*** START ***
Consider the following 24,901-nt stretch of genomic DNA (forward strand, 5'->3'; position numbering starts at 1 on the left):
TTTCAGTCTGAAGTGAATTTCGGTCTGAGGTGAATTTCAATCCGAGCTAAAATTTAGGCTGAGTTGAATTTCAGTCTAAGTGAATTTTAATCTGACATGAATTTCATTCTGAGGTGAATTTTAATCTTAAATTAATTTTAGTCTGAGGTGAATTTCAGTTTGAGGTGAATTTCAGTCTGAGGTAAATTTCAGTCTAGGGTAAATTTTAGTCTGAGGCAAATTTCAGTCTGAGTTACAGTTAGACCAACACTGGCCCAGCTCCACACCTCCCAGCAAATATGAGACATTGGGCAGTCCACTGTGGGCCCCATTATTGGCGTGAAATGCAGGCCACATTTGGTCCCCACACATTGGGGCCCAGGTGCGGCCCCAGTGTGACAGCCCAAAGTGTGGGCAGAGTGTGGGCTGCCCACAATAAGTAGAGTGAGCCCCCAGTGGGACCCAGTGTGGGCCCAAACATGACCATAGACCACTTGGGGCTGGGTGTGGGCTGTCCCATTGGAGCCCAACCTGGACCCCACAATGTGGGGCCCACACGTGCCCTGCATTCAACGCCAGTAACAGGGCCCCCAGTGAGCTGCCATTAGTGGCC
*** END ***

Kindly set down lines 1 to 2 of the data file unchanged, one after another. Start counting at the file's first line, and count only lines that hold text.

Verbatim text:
Consider the following 24,901-nt stretch of genomic DNA (forward strand, 5'->3'; position numbering starts at 1 on the left):
TTTCAGTCTGAAGTGAATTTCGGTCTGAGGTGAATTTCAATCCGAGCTAAAATTTAGGCTGAGTTGAATTTCAGTCTAAGTGAATTTTAATCTGACATGAATTTCATTCTGAGGTGAATTTTAATCTTAAATTAATTTTAGTCTGAGGTGAATTTCAGTTTGAGGTGAATTTCAGTCTGAGGTAAATTTCAGTCTAGGGTAAATTTTAGTCTGAGGCAAATTTCAGTCTGAGTTACAGTTAGACCAACACTGGCCCAGCTCCACACCTCCCAGCAAATATGAGACATTGGGCAGTCCACTGTGGGCCCCATTATTGGCGTGAAATGCAGGCCACATTTGGTCCCCACACATTGGGGCCCAGGTGCGGCCCCAGTGTGACAGCCCAAAGTGTGGGCAGAGTGTGGGCTGCCCACAATAAGTAGAGTGAGCCCCCAGTGGGACCCAGTGTGGGCCCAAACATGACCATAGACCACTTGGGGCTGGGTGTGGGCTGTCCCATTGGAGCCCAACCTGGACCCCACAATGTGGGGCCCACACGTGCCCTGCATTCAACGCCAGTAACAGGGCCCCCAGTGAGCTGCCATTAGTGGCC